At the Casa Velázquez, the evacuated women tell their histories to pass the time and try to explain themselves to each other. As a young mother, María worked as a lector, reading aloud to workers at a cigar factory, oftentimes launching into stories of her family, calling them little-known fictions. She had for years honed the art of unraveling a tale, but now unpacks her own history as an act of ablution. The set-up holds the promise that in the telling, María will reconsider things she thought she knew about herself and her family. This Scheherazade-like device is familiar, but it works because its use feels natural. The slips into the events of María’s life are seamless, and like King Shahryar, I was eager to inhale each installment.

Outside the mansion, waters are rising and inside, fresh water and food are rationed. The women do not know if they will ever leave or what will be left of their island if they do survive. They all want to make themselves known, but as María is the most skillful entertainer, at their most disheartening moments, the women turn to her for diversion.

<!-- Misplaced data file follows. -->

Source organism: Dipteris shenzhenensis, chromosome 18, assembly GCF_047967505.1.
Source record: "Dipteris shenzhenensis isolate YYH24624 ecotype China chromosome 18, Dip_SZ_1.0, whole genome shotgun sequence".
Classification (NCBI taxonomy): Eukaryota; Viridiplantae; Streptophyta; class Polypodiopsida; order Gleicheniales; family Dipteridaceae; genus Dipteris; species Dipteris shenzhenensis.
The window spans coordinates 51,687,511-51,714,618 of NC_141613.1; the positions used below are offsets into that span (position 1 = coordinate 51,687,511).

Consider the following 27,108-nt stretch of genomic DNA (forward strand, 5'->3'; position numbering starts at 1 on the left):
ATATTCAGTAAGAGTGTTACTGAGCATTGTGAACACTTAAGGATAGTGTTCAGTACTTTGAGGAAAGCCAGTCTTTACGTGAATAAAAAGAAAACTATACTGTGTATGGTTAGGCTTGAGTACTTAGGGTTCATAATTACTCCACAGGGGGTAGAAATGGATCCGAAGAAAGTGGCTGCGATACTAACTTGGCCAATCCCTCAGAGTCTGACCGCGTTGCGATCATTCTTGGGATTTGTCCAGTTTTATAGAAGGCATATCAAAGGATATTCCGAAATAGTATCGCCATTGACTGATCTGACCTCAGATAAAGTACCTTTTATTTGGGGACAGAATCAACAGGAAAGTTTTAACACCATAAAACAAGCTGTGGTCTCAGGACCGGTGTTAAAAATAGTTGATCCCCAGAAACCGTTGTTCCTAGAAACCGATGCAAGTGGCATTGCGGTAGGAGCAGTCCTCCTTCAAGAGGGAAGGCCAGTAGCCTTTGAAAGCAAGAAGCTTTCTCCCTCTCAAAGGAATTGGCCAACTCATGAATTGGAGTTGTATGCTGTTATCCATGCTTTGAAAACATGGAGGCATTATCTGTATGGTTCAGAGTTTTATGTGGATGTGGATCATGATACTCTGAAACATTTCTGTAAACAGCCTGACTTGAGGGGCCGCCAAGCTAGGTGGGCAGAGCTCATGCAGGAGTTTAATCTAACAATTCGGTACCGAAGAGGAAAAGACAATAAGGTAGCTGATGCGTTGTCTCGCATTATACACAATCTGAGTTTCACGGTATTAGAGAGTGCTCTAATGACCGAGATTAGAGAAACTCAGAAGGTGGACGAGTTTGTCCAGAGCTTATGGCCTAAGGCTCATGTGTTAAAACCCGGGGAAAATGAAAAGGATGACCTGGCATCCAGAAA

María’s story begins in her parents’ time, as her Spanish mother falls for a soldier fighting for Cuba’s independence. María tells of her youth as the child of a rebel, during the Cuban War of Independence. When her father, Augustin, is away, she and her mother are left with an hoteliér—for twelve years. When the father returns, they flee. María’s brutish father will go on to ruin all of their lives for the cause. The mother and daughter suffer several purgatories: in labor at a tallér, in hiding, and later, incarcerated at La Cuchilla, a concentration camp for those who are suspected of assisting the Liberation Army. The reader has the benefit of distance, watching the child become the adult within the framework of constant turmoil.